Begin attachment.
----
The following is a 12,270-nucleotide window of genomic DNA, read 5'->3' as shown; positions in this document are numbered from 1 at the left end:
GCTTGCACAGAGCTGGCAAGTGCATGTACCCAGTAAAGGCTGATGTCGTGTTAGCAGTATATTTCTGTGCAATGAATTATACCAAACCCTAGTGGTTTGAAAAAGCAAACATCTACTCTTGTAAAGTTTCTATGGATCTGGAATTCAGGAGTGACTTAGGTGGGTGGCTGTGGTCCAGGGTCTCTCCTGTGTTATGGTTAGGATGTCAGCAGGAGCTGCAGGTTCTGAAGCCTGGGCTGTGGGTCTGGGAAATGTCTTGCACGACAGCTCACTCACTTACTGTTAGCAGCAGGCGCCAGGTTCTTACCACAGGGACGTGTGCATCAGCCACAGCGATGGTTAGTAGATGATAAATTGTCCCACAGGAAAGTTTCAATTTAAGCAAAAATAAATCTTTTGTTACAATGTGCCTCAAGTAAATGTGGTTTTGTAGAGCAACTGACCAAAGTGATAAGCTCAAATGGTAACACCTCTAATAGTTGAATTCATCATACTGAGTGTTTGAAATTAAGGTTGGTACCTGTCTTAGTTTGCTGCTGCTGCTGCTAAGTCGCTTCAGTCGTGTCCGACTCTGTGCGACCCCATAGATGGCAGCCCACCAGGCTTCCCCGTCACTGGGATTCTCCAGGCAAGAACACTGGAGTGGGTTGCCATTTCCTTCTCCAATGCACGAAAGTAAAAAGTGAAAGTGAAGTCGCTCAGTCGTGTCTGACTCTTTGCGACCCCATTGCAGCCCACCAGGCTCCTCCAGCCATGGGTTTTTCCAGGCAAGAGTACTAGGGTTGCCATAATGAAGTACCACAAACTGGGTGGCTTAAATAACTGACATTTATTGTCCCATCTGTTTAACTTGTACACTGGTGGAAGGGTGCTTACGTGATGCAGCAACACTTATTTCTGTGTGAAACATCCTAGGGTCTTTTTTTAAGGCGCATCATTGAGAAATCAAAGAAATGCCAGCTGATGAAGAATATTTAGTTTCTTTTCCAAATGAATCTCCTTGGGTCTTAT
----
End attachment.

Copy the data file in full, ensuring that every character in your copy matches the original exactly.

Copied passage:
The following is a 12,270-nucleotide window of genomic DNA, read 5'->3' as shown; positions in this document are numbered from 1 at the left end:
GCTTGCACAGAGCTGGCAAGTGCATGTACCCAGTAAAGGCTGATGTCGTGTTAGCAGTATATTTCTGTGCAATGAATTATACCAAACCCTAGTGGTTTGAAAAAGCAAACATCTACTCTTGTAAAGTTTCTATGGATCTGGAATTCAGGAGTGACTTAGGTGGGTGGCTGTGGTCCAGGGTCTCTCCTGTGTTATGGTTAGGATGTCAGCAGGAGCTGCAGGTTCTGAAGCCTGGGCTGTGGGTCTGGGAAATGTCTTGCACGACAGCTCACTCACTTACTGTTAGCAGCAGGCGCCAGGTTCTTACCACAGGGACGTGTGCATCAGCCACAGCGATGGTTAGTAGATGATAAATTGTCCCACAGGAAAGTTTCAATTTAAGCAAAAATAAATCTTTTGTTACAATGTGCCTCAAGTAAATGTGGTTTTGTAGAGCAACTGACCAAAGTGATAAGCTCAAATGGTAACACCTCTAATAGTTGAATTCATCATACTGAGTGTTTGAAATTAAGGTTGGTACCTGTCTTAGTTTGCTGCTGCTGCTGCTAAGTCGCTTCAGTCGTGTCCGACTCTGTGCGACCCCATAGATGGCAGCCCACCAGGCTTCCCCGTCACTGGGATTCTCCAGGCAAGAACACTGGAGTGGGTTGCCATTTCCTTCTCCAATGCACGAAAGTAAAAAGTGAAAGTGAAGTCGCTCAGTCGTGTCTGACTCTTTGCGACCCCATTGCAGCCCACCAGGCTCCTCCAGCCATGGGTTTTTCCAGGCAAGAGTACTAGGGTTGCCATAATGAAGTACCACAAACTGGGTGGCTTAAATAACTGACATTTATTGTCCCATCTGTTTAACTTGTACACTGGTGGAAGGGTGCTTACGTGATGCAGCAACACTTATTTCTGTGTGAAACATCCTAGGGTCTTTTTTTAAGGCGCATCATTGAGAAATCAAAGAAATGCCAGCTGATGAAGAATATTTAGTTTCTTTTCCAAATGAATCTCCTTGGGTCTTAT